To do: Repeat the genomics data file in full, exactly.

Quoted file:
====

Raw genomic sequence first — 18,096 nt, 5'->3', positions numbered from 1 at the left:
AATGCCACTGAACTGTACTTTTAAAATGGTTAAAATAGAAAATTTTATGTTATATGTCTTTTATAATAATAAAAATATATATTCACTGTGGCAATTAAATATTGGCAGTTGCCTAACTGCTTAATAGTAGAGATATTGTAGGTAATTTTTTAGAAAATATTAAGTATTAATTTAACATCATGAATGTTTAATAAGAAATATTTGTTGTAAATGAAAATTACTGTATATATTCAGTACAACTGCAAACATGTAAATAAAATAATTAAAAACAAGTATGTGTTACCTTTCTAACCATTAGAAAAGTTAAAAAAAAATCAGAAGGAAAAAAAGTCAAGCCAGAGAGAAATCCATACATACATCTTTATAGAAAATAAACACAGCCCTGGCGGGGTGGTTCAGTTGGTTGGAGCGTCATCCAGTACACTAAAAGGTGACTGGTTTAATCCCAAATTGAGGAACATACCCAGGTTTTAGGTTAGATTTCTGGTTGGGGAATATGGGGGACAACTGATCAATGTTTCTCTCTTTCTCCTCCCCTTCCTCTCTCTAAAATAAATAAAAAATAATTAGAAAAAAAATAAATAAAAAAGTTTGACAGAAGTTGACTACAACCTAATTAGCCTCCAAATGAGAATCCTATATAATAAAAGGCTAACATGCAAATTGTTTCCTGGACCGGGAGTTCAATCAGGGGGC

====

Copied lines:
Raw genomic sequence first — 18,096 nt, 5'->3', positions numbered from 1 at the left:
AATGCCACTGAACTGTACTTTTAAAATGGTTAAAATAGAAAATTTTATGTTATATGTCTTTTATAATAATAAAAATATATATTCACTGTGGCAATTAAATATTGGCAGTTGCCTAACTGCTTAATAGTAGAGATATTGTAGGTAATTTTTTAGAAAATATTAAGTATTAATTTAACATCATGAATGTTTAATAAGAAATATTTGTTGTAAATGAAAATTACTGTATATATTCAGTACAACTGCAAACATGTAAATAAAATAATTAAAAACAAGTATGTGTTACCTTTCTAACCATTAGAAAAGTTAAAAAAAAATCAGAAGGAAAAAAAGTCAAGCCAGAGAGAAATCCATACATACATCTTTATAGAAAATAAACACAGCCCTGGCGGGGTGGTTCAGTTGGTTGGAGCGTCATCCAGTACACTAAAAGGTGACTGGTTTAATCCCAAATTGAGGAACATACCCAGGTTTTAGGTTAGATTTCTGGTTGGGGAATATGGGGGACAACTGATCAATGTTTCTCTCTTTCTCCTCCCCTTCCTCTCTCTAAAATAAATAAAAAATAATTAGAAAAAAAATAAATAAAAAAGTTTGACAGAAGTTGACTACAACCTAATTAGCCTCCAAATGAGAATCCTATATAATAAAAGGCTAACATGCAAATTGTTTCCTGGACCGGGAGTTCAATCAGGGGGC